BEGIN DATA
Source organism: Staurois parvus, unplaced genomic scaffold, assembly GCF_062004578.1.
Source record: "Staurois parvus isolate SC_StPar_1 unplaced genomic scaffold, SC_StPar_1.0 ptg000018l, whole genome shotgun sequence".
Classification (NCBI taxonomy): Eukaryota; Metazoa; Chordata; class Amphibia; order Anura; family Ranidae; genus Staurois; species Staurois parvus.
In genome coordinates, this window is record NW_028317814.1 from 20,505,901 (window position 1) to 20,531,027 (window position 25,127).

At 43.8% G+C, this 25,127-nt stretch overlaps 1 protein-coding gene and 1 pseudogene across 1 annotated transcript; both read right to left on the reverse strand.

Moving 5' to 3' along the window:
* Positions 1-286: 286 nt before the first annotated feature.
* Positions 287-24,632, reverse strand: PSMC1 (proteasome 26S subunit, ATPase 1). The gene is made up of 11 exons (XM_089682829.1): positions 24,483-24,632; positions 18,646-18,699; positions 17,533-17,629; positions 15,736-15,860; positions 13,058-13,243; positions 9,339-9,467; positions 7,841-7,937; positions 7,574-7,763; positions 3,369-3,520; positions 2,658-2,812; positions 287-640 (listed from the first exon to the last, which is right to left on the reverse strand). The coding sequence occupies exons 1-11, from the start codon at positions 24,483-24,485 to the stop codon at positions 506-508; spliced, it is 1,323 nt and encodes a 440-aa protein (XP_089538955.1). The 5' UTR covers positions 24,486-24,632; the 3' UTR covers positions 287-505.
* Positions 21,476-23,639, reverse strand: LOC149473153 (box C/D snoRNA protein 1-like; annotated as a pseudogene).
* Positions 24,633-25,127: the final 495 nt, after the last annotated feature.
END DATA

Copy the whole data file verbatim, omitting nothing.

Source organism: Staurois parvus, unplaced genomic scaffold, assembly GCF_062004578.1.
Source record: "Staurois parvus isolate SC_StPar_1 unplaced genomic scaffold, SC_StPar_1.0 ptg000018l, whole genome shotgun sequence".
Classification (NCBI taxonomy): Eukaryota; Metazoa; Chordata; class Amphibia; order Anura; family Ranidae; genus Staurois; species Staurois parvus.
In genome coordinates, this window is record NW_028317814.1 from 20,505,901 (window position 1) to 20,531,027 (window position 25,127).

At 43.8% G+C, this 25,127-nt stretch overlaps 1 protein-coding gene and 1 pseudogene across 1 annotated transcript; both read right to left on the reverse strand.

Moving 5' to 3' along the window:
* Positions 1-286: 286 nt before the first annotated feature.
* Positions 287-24,632, reverse strand: PSMC1 (proteasome 26S subunit, ATPase 1). The gene is made up of 11 exons (XM_089682829.1): positions 24,483-24,632; positions 18,646-18,699; positions 17,533-17,629; positions 15,736-15,860; positions 13,058-13,243; positions 9,339-9,467; positions 7,841-7,937; positions 7,574-7,763; positions 3,369-3,520; positions 2,658-2,812; positions 287-640 (listed from the first exon to the last, which is right to left on the reverse strand). The coding sequence occupies exons 1-11, from the start codon at positions 24,483-24,485 to the stop codon at positions 506-508; spliced, it is 1,323 nt and encodes a 440-aa protein (XP_089538955.1). The 5' UTR covers positions 24,486-24,632; the 3' UTR covers positions 287-505.
* Positions 21,476-23,639, reverse strand: LOC149473153 (box C/D snoRNA protein 1-like; annotated as a pseudogene).
* Positions 24,633-25,127: the final 495 nt, after the last annotated feature.